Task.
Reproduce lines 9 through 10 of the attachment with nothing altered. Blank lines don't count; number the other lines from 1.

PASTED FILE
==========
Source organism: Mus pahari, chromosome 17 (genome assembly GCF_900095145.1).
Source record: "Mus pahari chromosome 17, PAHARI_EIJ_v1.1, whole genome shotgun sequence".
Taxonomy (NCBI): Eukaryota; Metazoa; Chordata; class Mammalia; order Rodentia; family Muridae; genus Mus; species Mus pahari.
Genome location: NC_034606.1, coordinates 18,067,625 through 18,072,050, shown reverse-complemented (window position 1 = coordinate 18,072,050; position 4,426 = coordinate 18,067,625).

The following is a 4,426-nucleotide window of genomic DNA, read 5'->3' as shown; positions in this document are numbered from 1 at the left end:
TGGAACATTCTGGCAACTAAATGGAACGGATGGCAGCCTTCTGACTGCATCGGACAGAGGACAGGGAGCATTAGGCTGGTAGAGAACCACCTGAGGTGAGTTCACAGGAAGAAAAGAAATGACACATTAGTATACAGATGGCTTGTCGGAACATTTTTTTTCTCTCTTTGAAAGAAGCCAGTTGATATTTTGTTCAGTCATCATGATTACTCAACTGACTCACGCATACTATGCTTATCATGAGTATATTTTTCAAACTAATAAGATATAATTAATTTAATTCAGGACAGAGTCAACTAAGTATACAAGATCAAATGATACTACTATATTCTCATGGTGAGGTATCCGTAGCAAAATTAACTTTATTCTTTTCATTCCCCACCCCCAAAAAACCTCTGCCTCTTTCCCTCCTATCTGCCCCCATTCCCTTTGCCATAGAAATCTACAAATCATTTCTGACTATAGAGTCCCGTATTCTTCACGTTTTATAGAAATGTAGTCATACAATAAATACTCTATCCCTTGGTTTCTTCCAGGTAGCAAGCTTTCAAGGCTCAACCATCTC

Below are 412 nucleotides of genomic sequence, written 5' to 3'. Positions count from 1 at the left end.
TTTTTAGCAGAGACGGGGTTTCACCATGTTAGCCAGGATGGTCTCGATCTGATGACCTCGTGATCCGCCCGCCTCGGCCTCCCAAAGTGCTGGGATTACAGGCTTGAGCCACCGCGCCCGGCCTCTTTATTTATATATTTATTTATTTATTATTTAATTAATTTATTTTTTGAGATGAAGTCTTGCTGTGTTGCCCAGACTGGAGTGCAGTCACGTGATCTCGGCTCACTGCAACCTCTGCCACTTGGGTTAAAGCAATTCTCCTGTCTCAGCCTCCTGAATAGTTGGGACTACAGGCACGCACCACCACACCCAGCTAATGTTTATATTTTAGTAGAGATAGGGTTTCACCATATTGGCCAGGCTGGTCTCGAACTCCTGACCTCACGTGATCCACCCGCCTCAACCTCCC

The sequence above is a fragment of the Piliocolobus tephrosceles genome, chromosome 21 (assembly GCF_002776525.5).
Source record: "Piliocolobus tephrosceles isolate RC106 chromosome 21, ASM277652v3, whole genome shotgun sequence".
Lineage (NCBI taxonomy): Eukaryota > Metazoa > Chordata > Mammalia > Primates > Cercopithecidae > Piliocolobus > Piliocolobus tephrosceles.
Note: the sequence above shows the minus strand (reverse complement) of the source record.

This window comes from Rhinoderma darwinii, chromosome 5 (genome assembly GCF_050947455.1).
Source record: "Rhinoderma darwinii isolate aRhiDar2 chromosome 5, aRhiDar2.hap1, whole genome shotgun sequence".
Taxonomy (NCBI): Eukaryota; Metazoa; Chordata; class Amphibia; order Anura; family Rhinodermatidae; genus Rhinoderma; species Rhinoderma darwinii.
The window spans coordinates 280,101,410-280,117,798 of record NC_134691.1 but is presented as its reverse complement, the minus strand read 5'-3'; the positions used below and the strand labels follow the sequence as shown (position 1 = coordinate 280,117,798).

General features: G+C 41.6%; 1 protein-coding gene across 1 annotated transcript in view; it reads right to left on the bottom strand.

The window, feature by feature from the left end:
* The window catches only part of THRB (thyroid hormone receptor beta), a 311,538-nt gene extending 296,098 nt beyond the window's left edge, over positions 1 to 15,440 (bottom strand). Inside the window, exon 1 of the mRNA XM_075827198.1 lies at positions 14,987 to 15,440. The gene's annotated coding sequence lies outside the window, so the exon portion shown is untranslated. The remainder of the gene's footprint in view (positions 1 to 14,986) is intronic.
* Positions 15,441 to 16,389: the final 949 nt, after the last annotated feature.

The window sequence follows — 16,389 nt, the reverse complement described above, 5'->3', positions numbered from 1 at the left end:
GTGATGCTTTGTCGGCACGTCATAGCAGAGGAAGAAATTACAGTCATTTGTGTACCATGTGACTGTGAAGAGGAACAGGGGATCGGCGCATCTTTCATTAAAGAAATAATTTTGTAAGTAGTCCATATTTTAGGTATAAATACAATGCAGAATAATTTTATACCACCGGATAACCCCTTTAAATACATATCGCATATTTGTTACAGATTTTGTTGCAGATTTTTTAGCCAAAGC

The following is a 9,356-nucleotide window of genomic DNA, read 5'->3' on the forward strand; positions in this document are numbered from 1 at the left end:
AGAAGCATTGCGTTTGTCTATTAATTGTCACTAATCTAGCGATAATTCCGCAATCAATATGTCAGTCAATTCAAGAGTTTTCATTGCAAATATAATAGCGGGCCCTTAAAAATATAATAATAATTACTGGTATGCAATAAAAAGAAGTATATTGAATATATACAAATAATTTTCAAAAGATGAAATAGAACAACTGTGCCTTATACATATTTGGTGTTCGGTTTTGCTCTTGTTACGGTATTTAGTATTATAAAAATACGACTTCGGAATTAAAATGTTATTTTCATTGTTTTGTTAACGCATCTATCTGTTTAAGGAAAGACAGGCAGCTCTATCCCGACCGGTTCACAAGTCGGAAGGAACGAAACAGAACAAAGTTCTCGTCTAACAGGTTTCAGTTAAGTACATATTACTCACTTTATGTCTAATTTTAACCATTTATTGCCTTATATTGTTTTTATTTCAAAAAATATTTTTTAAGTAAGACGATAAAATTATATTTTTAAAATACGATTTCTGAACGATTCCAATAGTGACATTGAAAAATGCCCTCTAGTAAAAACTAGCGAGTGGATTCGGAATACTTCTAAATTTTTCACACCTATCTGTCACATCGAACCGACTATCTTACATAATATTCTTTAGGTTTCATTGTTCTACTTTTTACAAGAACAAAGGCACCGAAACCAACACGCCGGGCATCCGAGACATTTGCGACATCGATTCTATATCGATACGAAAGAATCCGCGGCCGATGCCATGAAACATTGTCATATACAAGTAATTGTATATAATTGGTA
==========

The sequence above is a fragment of the Piliocolobus tephrosceles genome, chromosome 21 (assembly GCF_002776525.5).
Source record: "Piliocolobus tephrosceles isolate RC106 chromosome 21, ASM277652v3, whole genome shotgun sequence".